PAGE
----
What is Pipe Ramming?
Pipe ramming is a trenchless method for installation of steel pipes and casings over distances usually up to 30m long and up to 500mm in diameter, although the method can be used for much longer and larger installations. This method is the most useful for shallow installations under railway lines and roads, where other trenchless methods could cause surface settlement or heaving. The majority of installations are horizontal, although the method can be applied for vertical installations as well.
- Pipe ramming employs the method of using pneumatic percussive blows to drive the pipe through the ground.
- The leading edge of the pipe is almost always open, and is typically closed only when smaller pipes are being installed.
- Its shape has to allow a small overcut (to reduce friction between the pipe and soil and improve load conditions on the pipe) and to direct the soil into the pipe interior instead of compacting it outside the pipe. These objectives are usually achieved by attaching a soil-cutting shoe or special bands to the pipe.
- Further reduction of friction is typically achieved with lubrication, and different types of bentonite and/or polymers can be used (as in horizontal directional boring) for this purpose.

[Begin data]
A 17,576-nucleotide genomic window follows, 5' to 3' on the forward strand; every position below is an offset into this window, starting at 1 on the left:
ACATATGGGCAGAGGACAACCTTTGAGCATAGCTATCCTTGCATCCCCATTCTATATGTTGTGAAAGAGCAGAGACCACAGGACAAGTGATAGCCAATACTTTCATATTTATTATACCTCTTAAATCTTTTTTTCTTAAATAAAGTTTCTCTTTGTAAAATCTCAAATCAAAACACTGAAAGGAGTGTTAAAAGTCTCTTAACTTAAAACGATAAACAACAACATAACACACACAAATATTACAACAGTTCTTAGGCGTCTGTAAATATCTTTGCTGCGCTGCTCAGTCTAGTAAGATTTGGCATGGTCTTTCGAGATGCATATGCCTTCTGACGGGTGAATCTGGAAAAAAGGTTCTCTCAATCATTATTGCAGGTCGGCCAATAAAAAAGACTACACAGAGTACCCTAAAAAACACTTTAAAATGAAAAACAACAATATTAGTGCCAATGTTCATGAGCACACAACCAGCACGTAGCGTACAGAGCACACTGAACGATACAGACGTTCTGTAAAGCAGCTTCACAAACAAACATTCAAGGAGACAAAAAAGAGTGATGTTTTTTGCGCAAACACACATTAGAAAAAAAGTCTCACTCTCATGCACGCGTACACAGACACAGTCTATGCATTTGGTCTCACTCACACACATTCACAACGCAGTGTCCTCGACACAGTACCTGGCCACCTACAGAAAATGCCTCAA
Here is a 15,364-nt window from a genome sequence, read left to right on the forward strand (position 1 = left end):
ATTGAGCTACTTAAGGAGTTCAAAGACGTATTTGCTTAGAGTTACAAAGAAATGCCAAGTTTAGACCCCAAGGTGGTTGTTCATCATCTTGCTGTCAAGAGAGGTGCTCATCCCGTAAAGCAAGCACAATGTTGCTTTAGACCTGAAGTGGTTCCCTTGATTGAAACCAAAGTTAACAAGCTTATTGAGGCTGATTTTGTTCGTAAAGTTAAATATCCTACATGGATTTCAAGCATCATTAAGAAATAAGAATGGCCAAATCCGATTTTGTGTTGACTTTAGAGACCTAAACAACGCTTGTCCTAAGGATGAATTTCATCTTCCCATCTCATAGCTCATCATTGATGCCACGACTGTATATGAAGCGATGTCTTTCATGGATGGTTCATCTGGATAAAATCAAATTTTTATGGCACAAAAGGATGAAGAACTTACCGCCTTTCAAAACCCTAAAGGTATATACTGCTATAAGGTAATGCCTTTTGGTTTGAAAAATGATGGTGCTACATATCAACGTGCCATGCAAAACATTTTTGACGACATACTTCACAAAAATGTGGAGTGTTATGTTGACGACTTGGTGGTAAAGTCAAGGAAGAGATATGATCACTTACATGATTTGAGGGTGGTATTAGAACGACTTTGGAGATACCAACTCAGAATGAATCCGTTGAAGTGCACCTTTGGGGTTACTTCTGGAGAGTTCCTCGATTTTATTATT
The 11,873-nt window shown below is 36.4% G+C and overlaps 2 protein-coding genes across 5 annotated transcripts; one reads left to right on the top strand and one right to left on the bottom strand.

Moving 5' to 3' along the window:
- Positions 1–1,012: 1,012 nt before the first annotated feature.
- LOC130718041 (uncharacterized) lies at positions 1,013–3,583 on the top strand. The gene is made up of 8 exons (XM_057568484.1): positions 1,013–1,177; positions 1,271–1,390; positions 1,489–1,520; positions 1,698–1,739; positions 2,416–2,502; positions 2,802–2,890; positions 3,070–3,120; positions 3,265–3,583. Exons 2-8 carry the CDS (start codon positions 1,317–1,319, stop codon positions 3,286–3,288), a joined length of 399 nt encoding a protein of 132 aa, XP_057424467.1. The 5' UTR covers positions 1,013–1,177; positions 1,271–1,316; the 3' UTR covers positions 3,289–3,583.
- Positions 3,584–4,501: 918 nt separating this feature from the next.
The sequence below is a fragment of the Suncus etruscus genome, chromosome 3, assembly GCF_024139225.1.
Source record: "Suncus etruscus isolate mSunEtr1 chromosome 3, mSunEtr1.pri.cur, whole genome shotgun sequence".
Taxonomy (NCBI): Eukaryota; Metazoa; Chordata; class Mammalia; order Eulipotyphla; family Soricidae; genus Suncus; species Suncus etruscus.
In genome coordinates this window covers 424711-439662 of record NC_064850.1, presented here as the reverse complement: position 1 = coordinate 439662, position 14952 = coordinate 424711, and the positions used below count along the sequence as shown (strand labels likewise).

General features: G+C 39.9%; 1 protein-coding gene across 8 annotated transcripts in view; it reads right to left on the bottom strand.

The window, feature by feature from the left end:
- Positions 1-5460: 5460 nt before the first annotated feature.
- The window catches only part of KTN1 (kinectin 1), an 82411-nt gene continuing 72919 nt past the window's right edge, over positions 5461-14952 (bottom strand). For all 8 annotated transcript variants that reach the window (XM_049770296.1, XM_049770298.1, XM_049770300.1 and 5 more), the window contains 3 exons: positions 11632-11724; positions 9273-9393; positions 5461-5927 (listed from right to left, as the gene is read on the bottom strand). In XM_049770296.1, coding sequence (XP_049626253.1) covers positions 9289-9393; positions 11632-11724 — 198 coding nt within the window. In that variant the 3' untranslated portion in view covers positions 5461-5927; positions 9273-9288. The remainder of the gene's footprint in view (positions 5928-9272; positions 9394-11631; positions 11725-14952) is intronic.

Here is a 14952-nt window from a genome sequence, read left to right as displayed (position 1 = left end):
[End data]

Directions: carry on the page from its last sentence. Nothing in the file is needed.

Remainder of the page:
- Spoil removal from the pipe can be done after the whole pipe is in the ground (for shorter installations). If, however, the pipe with the spoil becomes too heavy before the installation is completed, the ramming can be interrupted and the pipe cleaned (for longer installations).
- Spoil can be removed by auger, compressed air or water jetting.
Some photos of Pipe Ramming in progress
Recent Job at Ballykelly Power Station
Recently we completed a pipe ramming job at Ballykelly Power Station, Co. Louth. This involved inserting two 500mm steel pipes underneath the main road within the site to facilitate multi ducts carrying cables to the power room.
We drove the pipes open ended just underneath the concrete. The job was completed within two days.